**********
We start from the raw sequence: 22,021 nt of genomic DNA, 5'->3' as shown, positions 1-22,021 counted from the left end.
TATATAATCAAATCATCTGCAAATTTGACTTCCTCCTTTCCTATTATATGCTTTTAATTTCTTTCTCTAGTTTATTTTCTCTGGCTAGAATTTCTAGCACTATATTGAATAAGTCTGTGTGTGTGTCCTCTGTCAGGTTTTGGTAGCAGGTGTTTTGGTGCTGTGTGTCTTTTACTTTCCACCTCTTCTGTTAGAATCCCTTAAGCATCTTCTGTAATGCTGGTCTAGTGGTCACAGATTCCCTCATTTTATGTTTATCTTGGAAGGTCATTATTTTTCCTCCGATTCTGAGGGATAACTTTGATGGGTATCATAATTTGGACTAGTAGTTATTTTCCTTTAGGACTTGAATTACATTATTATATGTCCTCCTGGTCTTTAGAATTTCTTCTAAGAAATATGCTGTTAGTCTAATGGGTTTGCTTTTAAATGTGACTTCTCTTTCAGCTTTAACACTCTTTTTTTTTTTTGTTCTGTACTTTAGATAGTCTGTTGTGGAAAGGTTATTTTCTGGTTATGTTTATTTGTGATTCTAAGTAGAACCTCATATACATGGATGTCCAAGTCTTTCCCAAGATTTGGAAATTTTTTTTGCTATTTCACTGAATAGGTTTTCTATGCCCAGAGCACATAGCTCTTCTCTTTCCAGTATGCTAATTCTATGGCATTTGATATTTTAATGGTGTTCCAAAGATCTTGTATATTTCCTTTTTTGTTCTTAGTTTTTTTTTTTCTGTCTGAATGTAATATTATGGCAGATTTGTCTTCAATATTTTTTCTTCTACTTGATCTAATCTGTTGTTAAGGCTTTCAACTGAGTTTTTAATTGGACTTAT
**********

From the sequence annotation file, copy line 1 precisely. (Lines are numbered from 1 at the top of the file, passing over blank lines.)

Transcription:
We start from the raw sequence: 22,021 nt of genomic DNA, 5'->3' as shown, positions 1-22,021 counted from the left end.